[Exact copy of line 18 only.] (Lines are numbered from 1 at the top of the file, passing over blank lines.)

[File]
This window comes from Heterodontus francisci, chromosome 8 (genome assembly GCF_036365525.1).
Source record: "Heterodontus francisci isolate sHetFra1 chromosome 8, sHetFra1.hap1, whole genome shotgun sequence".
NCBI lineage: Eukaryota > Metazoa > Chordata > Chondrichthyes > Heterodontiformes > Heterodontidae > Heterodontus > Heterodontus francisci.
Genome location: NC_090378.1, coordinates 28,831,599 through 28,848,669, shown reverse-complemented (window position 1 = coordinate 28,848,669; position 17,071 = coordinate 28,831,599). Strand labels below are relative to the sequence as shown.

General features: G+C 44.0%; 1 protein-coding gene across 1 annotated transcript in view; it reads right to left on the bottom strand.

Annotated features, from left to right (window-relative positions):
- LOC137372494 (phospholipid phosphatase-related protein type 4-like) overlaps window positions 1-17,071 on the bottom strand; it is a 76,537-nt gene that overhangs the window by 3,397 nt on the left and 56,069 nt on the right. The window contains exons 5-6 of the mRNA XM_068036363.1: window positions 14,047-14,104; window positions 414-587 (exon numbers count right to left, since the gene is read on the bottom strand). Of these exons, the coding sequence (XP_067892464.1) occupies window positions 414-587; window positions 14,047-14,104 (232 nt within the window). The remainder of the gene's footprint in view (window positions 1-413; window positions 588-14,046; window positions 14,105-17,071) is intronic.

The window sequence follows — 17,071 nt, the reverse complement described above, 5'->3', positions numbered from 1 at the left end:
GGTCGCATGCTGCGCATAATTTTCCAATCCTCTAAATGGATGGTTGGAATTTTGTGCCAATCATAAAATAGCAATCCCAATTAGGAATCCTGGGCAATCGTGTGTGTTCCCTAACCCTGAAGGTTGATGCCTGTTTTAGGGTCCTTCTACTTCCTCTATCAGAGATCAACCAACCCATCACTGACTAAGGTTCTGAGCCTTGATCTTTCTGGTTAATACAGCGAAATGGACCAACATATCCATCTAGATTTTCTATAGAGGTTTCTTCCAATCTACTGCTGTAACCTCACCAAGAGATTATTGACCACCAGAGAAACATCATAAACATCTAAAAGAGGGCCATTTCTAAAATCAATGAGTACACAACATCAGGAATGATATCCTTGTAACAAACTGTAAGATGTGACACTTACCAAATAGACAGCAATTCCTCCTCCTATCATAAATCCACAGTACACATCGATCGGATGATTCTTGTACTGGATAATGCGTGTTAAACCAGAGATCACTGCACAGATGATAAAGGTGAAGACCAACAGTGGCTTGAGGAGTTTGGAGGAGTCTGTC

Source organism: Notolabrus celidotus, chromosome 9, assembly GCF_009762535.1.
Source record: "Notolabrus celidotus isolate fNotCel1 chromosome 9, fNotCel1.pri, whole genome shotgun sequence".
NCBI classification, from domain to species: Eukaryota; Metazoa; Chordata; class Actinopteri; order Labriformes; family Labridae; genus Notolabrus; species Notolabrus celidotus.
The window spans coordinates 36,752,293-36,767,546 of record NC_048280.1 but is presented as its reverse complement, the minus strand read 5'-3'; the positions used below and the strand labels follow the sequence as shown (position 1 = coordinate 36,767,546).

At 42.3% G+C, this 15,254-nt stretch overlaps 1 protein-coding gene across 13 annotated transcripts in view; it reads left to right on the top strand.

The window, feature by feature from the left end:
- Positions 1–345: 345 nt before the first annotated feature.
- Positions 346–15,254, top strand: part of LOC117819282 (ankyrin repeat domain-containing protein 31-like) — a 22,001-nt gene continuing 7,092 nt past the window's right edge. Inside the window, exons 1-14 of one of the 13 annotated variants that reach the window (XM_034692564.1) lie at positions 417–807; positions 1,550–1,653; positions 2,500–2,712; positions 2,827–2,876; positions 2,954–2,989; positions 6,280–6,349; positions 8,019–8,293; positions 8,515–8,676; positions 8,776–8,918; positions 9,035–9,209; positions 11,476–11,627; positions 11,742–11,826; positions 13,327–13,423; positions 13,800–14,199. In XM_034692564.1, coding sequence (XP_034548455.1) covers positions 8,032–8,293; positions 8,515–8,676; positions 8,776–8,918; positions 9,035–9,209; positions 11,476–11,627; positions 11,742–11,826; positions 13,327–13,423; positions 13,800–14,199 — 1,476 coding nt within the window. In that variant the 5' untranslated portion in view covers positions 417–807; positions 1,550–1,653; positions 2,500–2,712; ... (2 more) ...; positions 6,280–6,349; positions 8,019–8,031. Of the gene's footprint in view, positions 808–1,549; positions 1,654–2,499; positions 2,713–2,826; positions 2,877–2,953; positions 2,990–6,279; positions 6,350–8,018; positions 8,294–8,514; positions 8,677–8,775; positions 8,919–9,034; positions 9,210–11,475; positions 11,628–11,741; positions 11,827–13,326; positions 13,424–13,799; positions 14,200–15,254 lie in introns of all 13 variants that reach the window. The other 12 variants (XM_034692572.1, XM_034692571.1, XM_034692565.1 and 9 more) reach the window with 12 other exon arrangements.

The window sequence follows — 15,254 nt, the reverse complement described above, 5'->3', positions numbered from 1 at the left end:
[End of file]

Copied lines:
The window sequence follows — 15,254 nt, the reverse complement described above, 5'->3', positions numbered from 1 at the left end: